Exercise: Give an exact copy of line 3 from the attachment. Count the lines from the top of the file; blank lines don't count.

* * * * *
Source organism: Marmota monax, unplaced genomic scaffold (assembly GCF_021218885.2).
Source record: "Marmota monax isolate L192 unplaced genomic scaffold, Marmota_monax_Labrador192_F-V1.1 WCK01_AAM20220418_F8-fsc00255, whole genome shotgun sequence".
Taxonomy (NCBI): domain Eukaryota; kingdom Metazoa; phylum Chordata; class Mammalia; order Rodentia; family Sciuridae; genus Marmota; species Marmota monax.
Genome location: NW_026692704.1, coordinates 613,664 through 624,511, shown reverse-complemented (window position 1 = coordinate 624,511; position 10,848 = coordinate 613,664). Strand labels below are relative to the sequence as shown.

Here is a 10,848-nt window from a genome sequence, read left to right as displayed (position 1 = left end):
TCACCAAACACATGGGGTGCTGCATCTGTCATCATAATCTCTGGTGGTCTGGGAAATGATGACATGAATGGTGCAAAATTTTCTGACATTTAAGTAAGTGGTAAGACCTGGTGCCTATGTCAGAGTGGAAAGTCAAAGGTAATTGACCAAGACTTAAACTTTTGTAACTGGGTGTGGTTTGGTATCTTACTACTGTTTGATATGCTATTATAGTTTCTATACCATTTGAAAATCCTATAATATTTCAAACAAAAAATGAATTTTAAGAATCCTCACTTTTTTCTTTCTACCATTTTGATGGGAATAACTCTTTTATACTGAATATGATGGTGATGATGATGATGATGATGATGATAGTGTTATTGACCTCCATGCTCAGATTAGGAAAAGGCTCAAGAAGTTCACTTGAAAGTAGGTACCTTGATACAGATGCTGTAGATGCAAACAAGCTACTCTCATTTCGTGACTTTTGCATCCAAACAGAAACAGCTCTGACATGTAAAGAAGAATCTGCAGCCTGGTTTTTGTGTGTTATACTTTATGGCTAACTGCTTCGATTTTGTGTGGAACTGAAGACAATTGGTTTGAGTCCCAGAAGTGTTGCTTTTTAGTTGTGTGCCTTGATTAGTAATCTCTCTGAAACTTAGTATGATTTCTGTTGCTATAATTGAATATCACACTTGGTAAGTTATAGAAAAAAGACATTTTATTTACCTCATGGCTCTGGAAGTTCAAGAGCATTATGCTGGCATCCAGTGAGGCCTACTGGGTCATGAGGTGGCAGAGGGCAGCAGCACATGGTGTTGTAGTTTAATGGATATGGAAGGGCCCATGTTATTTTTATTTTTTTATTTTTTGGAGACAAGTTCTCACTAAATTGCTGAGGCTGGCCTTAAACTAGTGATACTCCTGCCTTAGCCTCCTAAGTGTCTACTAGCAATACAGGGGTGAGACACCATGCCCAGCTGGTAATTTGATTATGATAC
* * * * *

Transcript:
Taxonomy (NCBI): domain Eukaryota; kingdom Metazoa; phylum Chordata; class Mammalia; order Rodentia; family Sciuridae; genus Marmota; species Marmota monax.